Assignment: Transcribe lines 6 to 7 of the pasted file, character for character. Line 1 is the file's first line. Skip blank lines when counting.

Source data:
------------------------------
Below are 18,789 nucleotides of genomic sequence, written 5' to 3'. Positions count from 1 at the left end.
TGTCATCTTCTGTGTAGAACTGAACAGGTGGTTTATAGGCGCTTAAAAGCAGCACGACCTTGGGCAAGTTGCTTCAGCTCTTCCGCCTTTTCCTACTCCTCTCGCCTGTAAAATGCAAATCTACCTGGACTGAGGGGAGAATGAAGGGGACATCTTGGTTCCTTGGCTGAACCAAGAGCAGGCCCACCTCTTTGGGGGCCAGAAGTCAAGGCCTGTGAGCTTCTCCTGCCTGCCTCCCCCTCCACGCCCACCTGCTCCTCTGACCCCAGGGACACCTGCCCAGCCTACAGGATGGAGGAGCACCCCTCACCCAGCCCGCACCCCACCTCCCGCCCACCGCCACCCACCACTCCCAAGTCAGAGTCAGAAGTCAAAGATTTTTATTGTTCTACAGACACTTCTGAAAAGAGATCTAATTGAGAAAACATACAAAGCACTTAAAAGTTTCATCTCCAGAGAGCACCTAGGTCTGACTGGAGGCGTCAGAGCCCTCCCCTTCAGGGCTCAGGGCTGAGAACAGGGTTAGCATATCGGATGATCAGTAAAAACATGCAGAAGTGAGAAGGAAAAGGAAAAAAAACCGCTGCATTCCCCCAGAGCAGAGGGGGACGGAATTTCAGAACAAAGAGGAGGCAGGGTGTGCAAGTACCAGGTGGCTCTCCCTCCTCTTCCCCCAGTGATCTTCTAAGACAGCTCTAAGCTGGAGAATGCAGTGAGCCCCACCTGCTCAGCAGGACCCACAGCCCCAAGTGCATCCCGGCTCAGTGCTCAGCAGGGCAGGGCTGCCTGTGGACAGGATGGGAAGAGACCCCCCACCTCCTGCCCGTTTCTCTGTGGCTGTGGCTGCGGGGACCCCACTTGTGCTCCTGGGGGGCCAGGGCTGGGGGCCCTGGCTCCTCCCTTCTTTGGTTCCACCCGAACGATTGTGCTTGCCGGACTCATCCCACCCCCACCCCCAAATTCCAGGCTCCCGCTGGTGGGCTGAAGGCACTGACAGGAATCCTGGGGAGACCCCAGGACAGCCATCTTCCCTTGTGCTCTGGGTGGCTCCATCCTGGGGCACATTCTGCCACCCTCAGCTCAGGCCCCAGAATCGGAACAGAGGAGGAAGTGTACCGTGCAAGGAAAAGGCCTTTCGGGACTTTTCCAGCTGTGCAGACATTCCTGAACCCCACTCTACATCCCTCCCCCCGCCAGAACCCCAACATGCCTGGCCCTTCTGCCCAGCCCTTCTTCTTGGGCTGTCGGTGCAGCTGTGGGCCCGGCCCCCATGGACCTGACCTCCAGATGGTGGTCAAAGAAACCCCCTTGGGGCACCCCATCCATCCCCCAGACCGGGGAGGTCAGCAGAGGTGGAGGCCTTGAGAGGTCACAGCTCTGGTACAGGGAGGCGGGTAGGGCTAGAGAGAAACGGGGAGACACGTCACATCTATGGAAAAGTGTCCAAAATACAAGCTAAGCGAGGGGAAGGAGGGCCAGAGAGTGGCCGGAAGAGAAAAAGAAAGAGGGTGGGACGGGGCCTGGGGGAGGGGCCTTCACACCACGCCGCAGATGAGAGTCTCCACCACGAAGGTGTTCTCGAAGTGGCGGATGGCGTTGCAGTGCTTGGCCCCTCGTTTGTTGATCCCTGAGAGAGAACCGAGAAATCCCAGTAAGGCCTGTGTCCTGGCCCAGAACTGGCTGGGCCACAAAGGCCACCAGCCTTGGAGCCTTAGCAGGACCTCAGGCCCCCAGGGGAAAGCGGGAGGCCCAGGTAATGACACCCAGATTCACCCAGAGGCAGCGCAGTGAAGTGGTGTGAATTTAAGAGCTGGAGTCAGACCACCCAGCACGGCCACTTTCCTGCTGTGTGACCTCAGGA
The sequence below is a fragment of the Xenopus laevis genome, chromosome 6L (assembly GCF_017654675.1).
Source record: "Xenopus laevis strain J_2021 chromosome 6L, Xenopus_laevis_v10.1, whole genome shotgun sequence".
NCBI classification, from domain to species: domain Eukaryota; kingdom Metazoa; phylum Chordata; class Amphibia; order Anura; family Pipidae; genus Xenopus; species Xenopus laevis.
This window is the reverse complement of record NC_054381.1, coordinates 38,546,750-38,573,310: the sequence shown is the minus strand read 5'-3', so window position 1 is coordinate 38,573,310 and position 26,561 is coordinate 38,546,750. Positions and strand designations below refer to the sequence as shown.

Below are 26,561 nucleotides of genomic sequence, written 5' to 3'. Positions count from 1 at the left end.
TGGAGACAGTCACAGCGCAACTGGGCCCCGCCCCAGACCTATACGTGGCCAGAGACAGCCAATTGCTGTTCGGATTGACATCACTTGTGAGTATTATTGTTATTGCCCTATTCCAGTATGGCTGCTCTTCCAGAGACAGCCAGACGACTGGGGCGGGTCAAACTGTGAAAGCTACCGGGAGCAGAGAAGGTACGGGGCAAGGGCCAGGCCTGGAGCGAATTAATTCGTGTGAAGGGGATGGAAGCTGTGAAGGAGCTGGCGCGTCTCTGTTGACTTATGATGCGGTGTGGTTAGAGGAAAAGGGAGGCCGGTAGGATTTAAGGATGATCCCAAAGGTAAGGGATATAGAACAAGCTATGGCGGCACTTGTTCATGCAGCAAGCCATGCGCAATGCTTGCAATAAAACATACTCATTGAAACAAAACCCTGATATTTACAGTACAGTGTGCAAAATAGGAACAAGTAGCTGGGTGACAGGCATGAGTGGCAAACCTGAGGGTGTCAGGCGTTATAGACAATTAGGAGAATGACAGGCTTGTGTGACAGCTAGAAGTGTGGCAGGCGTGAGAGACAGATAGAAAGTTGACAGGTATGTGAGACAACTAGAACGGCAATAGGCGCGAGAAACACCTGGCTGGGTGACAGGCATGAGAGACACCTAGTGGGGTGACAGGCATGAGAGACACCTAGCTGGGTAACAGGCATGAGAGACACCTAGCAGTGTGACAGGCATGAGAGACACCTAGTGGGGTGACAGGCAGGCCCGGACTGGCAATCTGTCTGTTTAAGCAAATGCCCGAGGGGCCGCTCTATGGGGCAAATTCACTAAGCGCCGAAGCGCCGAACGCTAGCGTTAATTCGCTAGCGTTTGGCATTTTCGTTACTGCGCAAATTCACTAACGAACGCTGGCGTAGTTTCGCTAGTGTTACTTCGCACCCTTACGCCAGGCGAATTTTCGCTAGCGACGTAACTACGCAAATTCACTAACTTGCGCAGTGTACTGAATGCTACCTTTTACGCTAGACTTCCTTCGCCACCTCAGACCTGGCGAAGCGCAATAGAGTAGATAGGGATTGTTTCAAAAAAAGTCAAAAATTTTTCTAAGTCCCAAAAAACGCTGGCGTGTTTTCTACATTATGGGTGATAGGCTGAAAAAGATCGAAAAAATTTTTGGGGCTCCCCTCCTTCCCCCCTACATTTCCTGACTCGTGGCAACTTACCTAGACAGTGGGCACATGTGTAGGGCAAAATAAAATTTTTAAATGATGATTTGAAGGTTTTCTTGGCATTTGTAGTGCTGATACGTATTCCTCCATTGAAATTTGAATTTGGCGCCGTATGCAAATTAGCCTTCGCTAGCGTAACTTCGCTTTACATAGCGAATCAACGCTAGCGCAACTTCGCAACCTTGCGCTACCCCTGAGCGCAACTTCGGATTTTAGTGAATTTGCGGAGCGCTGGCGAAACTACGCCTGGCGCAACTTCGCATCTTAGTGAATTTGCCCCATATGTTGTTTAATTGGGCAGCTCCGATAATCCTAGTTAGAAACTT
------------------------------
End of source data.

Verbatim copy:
This window is the reverse complement of record NC_054381.1, coordinates 38,546,750-38,573,310: the sequence shown is the minus strand read 5'-3', so window position 1 is coordinate 38,573,310 and position 26,561 is coordinate 38,546,750. Positions and strand designations below refer to the sequence as shown.

Below are 26,561 nucleotides of genomic sequence, written 5' to 3'. Positions count from 1 at the left end.